IBM is supporting 4 GB and 8 GB memory sticks in the machine, which means memory tops out at 128 GB per two-socket blade. In its preview, IBM said that it had a memory blade add-on called Max5 that would allow an extra 24 memory slots for a two-socket blade as well, which adds another 192 GB of memory potentially.
IBM said back then than only one Max5 memory extender would be permitted on either a two-socket or four-socket blade, but this turns out to be not true. You can put one Max5 on each two-socket blade and then plug all four blades together into a big SMP server with four sockets and 80 memory slots, for a maximum of 640 GB of memory. All in about 2.5U of equivalent rack space.
Some HPC shops are going to love this. Four of these blades could be the new fat node in a cluster. Unless they get a look at the System x3850 X5 and x3950 X5 4U rack-mounted machines, or the System x3690 X5, a 2U rack server that was not announced yet but IBM said was in the works back in March.
The System x3850 X5 machine is the basic four-socket server node that has been at the heart of IBM's high-end x64 range for many years. IBM's homegrown eX chipsets allowed for one, two, four, and sometimes eight of these nodes to be linked together into a NUMA system. The x3850 X5 will eventually scale from one to four chassis, which is a 16-socket box potentially using top-end eight-core parts, for a maximum of 128 cores.
For now, it looks like IBM is only selling single-node x3850 X5 machines, with the two-node scalability kit coming on June 15 that turns it into a System x3950 X5. The Max5 memory extender for this box, which IBM was talking about back at CeBIT, is not yet available either. And there's no word on when the three- and four-node scalability kits for larger x3950 X5 machines will arrive.
The x3850 X5 has four processor sockets and IBM is supporting all eight variants of the Xeon 7500s in the machine, from the six-core, low-voltage 1.86 GHz L7545 all the way up to the eight-core, 130 watt 2.26 GHz X7560. IBM warns that the E7520 and E7530 parts, which are four- and six-core parts, cannot be used in eight-socket and larger configurations. IBM is supporting 1 GB and 2 GB DDR3 memory sticks running at 1.33 GHz and 4 GB and 8 GB sticks running at 1.07 GHz. IBM is also one of the first vendors out the door with 16 GB memory sticks, which the x3850 X5 supports as well.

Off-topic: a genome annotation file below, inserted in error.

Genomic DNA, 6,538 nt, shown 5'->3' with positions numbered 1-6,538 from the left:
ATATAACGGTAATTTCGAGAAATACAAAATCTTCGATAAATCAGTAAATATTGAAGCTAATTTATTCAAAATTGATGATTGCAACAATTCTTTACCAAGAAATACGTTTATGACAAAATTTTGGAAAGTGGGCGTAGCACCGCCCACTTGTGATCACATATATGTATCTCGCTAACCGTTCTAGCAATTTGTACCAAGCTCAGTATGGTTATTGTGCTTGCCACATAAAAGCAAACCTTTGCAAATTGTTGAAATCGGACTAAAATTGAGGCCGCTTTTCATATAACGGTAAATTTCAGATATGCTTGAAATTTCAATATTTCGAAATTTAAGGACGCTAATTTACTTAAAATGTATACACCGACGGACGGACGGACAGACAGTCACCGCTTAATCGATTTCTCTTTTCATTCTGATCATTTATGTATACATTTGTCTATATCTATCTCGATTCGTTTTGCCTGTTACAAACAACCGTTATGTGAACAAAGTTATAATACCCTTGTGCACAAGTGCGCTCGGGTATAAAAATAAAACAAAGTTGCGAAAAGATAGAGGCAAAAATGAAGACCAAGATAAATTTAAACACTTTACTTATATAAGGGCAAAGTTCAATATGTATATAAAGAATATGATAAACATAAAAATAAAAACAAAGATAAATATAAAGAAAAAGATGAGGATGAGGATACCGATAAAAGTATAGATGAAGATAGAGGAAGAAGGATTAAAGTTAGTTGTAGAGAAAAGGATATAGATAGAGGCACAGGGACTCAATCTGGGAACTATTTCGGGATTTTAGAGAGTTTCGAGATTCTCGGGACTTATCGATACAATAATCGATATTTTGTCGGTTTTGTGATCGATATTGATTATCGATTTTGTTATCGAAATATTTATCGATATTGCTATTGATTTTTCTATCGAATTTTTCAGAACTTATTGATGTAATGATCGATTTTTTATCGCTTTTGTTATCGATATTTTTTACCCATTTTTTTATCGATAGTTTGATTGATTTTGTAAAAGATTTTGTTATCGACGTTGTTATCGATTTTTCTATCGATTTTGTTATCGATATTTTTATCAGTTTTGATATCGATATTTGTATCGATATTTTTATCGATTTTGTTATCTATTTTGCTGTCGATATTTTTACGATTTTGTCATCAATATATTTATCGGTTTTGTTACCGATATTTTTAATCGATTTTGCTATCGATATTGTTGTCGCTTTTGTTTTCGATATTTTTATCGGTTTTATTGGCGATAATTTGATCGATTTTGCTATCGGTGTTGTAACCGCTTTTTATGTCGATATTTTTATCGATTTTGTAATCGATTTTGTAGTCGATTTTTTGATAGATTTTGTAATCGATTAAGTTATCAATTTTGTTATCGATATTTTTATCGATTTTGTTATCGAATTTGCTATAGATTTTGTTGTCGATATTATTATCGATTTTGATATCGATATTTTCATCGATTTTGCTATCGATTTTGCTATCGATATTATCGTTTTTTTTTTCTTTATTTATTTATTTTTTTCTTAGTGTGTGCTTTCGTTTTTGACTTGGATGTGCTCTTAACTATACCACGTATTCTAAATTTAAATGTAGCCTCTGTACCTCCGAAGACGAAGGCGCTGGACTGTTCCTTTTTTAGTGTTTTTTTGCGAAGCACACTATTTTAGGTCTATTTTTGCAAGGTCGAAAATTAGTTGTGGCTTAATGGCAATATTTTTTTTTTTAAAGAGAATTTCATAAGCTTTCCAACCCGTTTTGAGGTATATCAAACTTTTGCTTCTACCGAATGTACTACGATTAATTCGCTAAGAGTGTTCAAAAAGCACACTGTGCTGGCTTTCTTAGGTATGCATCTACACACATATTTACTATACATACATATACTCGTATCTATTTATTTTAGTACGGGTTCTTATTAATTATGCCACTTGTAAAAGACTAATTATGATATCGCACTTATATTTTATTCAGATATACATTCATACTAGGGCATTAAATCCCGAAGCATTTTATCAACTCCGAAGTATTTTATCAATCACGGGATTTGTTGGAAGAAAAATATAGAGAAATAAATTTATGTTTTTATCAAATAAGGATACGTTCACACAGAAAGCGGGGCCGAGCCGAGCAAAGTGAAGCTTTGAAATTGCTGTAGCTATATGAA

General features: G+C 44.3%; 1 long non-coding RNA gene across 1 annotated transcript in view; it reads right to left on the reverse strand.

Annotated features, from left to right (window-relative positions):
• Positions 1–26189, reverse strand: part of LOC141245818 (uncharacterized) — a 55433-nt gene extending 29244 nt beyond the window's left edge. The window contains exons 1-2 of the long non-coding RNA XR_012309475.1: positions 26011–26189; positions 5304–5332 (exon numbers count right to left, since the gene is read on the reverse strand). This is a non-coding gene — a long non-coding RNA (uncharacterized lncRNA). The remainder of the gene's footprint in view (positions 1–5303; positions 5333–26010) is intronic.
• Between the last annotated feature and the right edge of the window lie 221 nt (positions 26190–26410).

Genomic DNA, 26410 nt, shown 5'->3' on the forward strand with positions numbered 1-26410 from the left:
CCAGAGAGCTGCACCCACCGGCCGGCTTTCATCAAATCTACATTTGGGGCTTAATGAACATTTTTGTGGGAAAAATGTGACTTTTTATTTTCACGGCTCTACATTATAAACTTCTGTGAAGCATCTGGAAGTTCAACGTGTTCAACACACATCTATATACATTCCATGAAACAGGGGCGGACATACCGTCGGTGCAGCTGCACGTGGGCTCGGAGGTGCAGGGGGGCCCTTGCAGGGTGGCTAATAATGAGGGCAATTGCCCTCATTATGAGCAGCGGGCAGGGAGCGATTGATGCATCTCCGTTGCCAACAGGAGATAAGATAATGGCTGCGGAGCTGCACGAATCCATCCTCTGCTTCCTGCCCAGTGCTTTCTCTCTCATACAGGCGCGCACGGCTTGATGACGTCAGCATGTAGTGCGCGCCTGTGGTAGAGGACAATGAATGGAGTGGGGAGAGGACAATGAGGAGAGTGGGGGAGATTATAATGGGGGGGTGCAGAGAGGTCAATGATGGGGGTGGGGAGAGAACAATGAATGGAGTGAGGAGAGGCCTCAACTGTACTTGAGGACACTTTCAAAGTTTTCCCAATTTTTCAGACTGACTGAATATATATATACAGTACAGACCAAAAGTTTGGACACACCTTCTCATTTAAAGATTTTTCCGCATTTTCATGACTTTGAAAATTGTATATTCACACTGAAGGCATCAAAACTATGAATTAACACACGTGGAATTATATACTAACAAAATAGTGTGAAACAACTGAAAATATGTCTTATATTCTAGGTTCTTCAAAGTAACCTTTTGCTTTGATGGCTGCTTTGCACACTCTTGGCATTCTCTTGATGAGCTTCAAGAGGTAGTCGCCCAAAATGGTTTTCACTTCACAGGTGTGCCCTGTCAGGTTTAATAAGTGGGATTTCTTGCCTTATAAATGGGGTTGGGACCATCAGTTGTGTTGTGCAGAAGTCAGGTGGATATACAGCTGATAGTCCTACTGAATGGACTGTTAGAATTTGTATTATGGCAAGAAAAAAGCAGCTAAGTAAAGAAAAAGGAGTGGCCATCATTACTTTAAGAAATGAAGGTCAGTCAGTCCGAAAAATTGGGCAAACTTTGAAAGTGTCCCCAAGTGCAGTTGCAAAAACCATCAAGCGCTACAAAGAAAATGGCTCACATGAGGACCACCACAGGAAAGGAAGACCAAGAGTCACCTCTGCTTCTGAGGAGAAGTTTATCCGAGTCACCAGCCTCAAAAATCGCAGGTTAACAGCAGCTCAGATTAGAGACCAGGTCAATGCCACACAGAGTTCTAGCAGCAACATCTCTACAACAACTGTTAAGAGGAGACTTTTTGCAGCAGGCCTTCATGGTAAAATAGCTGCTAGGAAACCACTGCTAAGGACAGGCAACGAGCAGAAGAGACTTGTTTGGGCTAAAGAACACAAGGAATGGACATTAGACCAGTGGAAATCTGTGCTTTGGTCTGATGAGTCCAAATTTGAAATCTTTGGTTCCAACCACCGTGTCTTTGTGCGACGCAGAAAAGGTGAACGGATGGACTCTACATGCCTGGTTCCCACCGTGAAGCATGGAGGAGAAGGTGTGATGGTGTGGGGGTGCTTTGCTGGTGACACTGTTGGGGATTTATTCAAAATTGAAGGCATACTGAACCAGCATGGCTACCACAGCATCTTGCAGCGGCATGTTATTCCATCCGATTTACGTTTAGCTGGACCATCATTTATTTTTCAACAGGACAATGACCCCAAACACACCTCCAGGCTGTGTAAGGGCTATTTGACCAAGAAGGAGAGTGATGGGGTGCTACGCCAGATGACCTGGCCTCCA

This memory is plunked onto system memory cards with Intel's Scalable Memory Buffers, which bear some resemblance to the buggered memory cards IBM has used in Power Systems for years. With 16 GB DIMMs, which no one can afford right now, IBM can cram 1 TB of memory into a 4U chassis or 2 TB in an eight-socket box in two 4U chassis. The Max5 memory extender will add another 32 memory slots to the box, meaning customers can use less capacious and less expensive 4 GB and 8 GB memory sticks to put a still hefty 384 GB or 768 GB of main memory on a four-socket or eight-socket box, respectively. (That's provided IBM allows one Max5 memory expansion unit for each node).
The x3850 X5 has five PCI-Express 2.0 slots (one x16, five x8, and one x4), and redundant 1,975 watt power supplies. It has eight hot-swap, 2.5-inch SAS disk bays that support disks of up to 500 GB of capacity. If you want to go SSD, then you can jam 16 of the 50 GB SSDs into the bays.
IBM has certified Microsoft's Windows Server 2008, Red Hat's Enterprise Linux 5, Novell's SUSE Linux Enterprise 11 operating systems on the Nehalem-EX iron, with VMware's ESX Server 4.0 and ESXi 4.0 hypervisors also being certified on the machines.
In a base configuration with a single four-core 1.86 GHz E7520 processor and 8 GB of memory, the BladeCenter HX5 blade costs $4,629. With two of the six-core 2 GHz E7540 processors and 64 GB of memory, the HX5 costs $15,095. In a base configuration with two of the quad-core 1.86 GHz E7520 processors and 4 GB of main memory, the x3850 X5 costs $9,049 (there's no disks in that configuration). A machine with two of the eight-core 2.26 GHz X7560 chips and 16 GB of memory jacks the price up to $21,705.
In many ways, the two-socket x3690 X5 machine, which has not been formally announced yet, is more interesting. Like the HX5 and the x3850 X5, the x3690 X5 offers the FlexNode upgrade capability, so the 2U box can have another one slapped next to it and use IBM's eX5 chipset to convert it to a four-way server.
The x3690 will have 32 of its own memory slots, and another 32 can be added using the Max5 memory expansion module, for a stunning 1 TB of memory (using 16 GB DIMMs) for a two-socket box that tops out at 16 cores. Even with 8 GB memory sticks, the x3690 X5 can wield 512 GB of memory, which again makes it a perfect fat node for certain supercomputing workloads. The x3690 X5 may come in a 2U form factor, but it has enough room for 16 2.5-inch, front-mounted disks. ®